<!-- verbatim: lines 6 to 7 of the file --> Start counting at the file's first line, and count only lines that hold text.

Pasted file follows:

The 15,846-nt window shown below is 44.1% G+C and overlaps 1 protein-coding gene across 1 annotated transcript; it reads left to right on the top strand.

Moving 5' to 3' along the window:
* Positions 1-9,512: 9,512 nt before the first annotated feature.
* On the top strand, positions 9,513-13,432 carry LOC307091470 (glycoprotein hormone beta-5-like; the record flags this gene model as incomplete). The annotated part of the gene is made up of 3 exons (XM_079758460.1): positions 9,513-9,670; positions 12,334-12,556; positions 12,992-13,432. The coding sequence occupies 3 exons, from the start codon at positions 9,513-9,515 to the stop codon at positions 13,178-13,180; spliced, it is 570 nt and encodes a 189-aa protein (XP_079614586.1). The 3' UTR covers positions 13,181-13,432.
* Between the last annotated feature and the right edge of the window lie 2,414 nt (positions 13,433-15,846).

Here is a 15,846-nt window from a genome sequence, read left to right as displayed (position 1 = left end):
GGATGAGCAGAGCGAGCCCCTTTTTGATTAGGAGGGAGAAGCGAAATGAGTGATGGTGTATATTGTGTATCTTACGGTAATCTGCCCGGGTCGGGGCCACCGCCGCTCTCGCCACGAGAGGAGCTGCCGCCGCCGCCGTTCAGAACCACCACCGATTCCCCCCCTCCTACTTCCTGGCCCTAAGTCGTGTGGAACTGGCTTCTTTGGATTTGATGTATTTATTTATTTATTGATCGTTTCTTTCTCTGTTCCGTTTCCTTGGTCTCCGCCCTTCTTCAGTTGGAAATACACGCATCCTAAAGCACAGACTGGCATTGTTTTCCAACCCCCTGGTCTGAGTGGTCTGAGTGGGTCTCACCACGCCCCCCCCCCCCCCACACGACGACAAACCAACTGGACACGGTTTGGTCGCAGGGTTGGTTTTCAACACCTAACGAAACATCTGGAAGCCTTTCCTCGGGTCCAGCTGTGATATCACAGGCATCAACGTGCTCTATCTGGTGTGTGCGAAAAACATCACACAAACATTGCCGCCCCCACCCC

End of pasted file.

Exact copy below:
Here is a 15,846-nt window from a genome sequence, read left to right as displayed (position 1 = left end):
GGATGAGCAGAGCGAGCCCCTTTTTGATTAGGAGGGAGAAGCGAAATGAGTGATGGTGTATATTGTGTATCTTACGGTAATCTGCCCGGGTCGGGGCCACCGCCGCTCTCGCCACGAGAGGAGCTGCCGCCGCCGCCGTTCAGAACCACCACCGATTCCCCCCCTCCTACTTCCTGGCCCTAAGTCGTGTGGAACTGGCTTCTTTGGATTTGATGTATTTATTTATTTATTGATCGTTTCTTTCTCTGTTCCGTTTCCTTGGTCTCCGCCCTTCTTCAGTTGGAAATACACGCATCCTAAAGCACAGACTGGCATTGTTTTCCAACCCCCTGGTCTGAGTGGTCTGAGTGGGTCTCACCACGCCCCCCCCCCCCCCACACGACGACAAACCAACTGGACACGGTTTGGTCGCAGGGTTGGTTTTCAACACCTAACGAAACATCTGGAAGCCTTTCCTCGGGTCCAGCTGTGATATCACAGGCATCAACGTGCTCTATCTGGTGTGTGCGAAAAACATCACACAAACATTGCCGCCCCCACCCC